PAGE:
The National Museum of African American History and Culture, the Smithsonian’s 19th museum, opened to the public on September 24, 2016. Photo by Alan Karchmer, National Museum of African American History and Culture

National Museum of African American History and Culture

$270 Million goal

National Museum of African American History and Culture
Overview

Our Goal: $270 Million

The National Museum of African American History and Culture, which opened to the public on September 24, 2016, represents a national initiative of profound cultural importance. The museum tells a more complete American story by looking at the nation's history through an African American lens. The Smithsonian Campaign supported the construction of the new museum and its inaugural exhibitions. It also is funding acquisitions for the permanent collection, rotating exhibitions, centers of learning, public programs and other initiatives designed to stimulate a dialog about race in America and foster a spirit of reconciliation and healing.

National Museum of African American History and Culture
Leadership Message

Leadership Message

This new museum is a place where all Americans and visitors from around the world can learn about the richness and diversity of the African American experience, what it means to our lives and how it helped shape this nation.

The iconic building on the National Mall is a beacon that reminds us of who we were, the challenges we still face and what we can become.

Through the Smithsonian Campaign, you can help create an unprecedented opportunity to explore and revel in African American history and culture.

Your gift will enable the museum to tell a compelling part of the nation’s story through interactive exhibitions featuring new research and new technologies and to engage new audiences now and for generations to come.

We invite your support.

Thank you.

  • Lonnie G. Bunch , III
    Founding Director, National Museum of African American History and Culture
National Museum of African American History and Culture
Campaign Case

Building a New National Museum

The National Museum of African American History and Culture was established by an Act of Congress in 2003 as the Smithsonian’s 19th museum. The nearly 400,000 square-foot-building opened to the public on September 24, 2016, and is the nation's largest museum devoted exclusively to exploring African American history and culture. The museum, the first "green" building on the National Mall, is adjacent to the Washington Monument and within sight of the White House.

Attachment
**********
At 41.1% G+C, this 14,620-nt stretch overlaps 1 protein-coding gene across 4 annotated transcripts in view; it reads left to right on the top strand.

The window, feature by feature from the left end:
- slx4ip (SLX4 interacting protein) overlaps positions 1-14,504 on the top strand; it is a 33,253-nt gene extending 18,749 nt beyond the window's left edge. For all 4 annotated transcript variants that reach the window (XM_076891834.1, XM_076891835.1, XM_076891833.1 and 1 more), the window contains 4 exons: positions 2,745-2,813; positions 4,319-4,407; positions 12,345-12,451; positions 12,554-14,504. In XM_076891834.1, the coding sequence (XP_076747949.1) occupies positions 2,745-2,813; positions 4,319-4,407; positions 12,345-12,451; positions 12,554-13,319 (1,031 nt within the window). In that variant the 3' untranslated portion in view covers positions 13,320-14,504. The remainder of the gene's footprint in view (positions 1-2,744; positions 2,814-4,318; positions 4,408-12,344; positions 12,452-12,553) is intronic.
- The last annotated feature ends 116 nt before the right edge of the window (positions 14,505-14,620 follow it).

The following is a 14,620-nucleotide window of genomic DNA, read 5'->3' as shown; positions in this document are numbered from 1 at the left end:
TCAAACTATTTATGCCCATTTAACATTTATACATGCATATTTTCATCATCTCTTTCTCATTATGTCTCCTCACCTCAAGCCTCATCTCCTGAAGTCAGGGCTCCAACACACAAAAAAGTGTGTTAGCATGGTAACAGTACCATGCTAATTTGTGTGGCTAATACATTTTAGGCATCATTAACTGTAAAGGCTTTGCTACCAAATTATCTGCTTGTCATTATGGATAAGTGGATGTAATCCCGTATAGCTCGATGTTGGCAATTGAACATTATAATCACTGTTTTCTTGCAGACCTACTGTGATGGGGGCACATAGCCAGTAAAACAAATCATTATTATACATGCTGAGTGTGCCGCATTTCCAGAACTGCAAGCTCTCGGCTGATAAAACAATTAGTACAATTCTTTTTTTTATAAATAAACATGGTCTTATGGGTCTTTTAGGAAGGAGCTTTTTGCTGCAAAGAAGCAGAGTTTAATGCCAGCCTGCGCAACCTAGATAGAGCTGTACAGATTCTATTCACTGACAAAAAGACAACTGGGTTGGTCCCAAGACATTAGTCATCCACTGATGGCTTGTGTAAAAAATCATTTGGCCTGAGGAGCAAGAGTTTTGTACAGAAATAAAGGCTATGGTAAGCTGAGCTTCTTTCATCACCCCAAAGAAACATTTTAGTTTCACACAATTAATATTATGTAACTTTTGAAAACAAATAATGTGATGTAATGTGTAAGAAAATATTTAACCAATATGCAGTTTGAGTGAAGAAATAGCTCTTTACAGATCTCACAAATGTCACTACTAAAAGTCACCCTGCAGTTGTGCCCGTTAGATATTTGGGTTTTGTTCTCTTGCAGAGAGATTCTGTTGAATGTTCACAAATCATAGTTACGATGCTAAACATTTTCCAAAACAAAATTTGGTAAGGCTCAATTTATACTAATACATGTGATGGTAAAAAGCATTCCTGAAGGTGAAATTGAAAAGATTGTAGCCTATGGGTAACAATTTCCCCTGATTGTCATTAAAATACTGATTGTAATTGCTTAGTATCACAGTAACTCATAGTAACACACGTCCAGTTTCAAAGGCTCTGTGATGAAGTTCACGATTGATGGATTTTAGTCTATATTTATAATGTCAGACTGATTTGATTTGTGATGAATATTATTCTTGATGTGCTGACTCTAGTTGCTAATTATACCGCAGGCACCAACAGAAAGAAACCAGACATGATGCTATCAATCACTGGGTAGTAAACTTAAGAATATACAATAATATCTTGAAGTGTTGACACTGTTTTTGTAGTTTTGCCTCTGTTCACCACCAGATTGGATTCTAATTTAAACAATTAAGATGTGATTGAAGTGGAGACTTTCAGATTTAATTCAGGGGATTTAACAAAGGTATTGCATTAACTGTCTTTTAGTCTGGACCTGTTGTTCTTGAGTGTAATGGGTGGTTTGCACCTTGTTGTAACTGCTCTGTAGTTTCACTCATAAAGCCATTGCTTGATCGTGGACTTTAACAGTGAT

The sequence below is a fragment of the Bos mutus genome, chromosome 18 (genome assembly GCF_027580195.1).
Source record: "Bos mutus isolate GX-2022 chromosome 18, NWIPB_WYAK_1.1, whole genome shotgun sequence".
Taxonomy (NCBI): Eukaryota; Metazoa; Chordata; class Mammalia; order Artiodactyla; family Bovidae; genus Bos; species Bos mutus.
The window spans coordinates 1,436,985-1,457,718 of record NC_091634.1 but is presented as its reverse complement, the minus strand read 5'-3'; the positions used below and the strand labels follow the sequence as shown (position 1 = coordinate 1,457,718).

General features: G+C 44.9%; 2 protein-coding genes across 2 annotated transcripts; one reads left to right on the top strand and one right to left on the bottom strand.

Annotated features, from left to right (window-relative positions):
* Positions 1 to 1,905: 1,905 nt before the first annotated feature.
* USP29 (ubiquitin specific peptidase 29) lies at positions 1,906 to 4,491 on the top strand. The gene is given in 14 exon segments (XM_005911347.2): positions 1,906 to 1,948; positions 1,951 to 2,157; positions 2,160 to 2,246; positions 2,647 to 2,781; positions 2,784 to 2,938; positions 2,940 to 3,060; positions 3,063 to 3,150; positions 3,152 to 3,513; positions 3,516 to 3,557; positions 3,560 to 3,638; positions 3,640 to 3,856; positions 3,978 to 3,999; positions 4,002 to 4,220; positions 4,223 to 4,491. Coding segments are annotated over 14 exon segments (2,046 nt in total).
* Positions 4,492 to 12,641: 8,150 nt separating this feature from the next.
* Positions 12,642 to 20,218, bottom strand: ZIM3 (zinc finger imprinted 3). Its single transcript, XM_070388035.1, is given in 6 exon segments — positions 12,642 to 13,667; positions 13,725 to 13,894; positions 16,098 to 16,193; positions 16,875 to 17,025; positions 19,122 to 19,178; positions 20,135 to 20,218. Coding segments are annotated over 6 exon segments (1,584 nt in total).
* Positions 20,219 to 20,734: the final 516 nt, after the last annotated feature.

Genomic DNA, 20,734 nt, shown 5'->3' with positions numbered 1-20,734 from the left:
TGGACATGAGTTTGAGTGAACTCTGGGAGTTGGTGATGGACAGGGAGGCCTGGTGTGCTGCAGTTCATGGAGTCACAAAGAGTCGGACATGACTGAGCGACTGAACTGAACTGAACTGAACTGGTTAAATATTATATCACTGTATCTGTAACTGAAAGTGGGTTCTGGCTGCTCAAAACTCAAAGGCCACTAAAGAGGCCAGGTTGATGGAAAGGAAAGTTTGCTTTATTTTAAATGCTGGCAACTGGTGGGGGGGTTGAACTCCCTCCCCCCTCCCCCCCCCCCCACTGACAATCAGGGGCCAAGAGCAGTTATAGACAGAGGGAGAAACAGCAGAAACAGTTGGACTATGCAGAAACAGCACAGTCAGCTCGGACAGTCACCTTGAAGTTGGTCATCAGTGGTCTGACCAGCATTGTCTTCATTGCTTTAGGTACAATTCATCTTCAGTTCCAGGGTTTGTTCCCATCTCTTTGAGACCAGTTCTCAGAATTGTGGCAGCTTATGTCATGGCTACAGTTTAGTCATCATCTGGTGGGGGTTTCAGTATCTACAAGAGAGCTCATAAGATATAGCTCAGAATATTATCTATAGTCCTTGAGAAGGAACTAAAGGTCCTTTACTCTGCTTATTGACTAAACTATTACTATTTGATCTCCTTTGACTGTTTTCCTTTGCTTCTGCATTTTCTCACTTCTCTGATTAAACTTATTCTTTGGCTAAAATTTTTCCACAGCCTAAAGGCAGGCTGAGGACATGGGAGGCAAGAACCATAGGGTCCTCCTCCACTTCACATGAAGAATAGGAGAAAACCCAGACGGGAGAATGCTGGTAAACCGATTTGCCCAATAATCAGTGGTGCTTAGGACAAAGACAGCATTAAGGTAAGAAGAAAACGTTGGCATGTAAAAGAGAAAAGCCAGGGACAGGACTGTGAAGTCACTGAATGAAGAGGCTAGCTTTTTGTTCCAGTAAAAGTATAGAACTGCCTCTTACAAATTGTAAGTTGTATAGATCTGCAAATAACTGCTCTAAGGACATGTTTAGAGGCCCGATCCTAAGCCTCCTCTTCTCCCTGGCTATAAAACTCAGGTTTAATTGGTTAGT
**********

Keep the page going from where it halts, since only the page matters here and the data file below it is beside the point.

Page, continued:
The new museum bridges a major gap in our national memory by focusing on a wide arc of history—slavery, Reconstruction, the Harlem Renaissance, migrations to the North and West, segregation, the Civil Rights Movement and beyond. It also addresses contemporary issues and celebrates African American creativity and cultural expression.


Capital Campaign
The cost of the museum's architectural design, construction and the installation of the permanent exhibitions totaled $540 million. The American people, through federal appropriations, provided half of the funding, and the museum raised the balance through private philanthropy. Funding from the capital campaign also provides critical support for a plethora of initiatives—rotating exhibitions, acquisitions, centers of learning and public programs, for example—that bring the museum's mission to life.

Permanent Galleries
Exhibitions in the 11 permanent galleries trace American history from the 15th century to the present. They include Slavery and Freedom; Defending Freedom, Defining Freedom: The Era of Segregation 1876–1968; A Changing America: 1968 and Beyond; Making a Way Out of No Way; Power of Place; Musical Crossroads; Double Victory: The African American Military Experience; Visual Art and the American Experience; Taking the Stage; Sports: Leveling the Playing Field and Cultural Expressions.

Public Spaces
The three-tiered building with its distinctive bronze-colored corona was designed to achieve LEED gold certification. Other design elements reflect the faith, hope and resiliency of the African American spirit. Campaign gifts will help the museum become a 21st-century center for learning, collaboration and exchange.

National Museum of African American History and Culture
Priorities

National Museum of African American History and Culture

raised over $270 million of the Smithsonian Campaign’s overall $1.5 billion goal.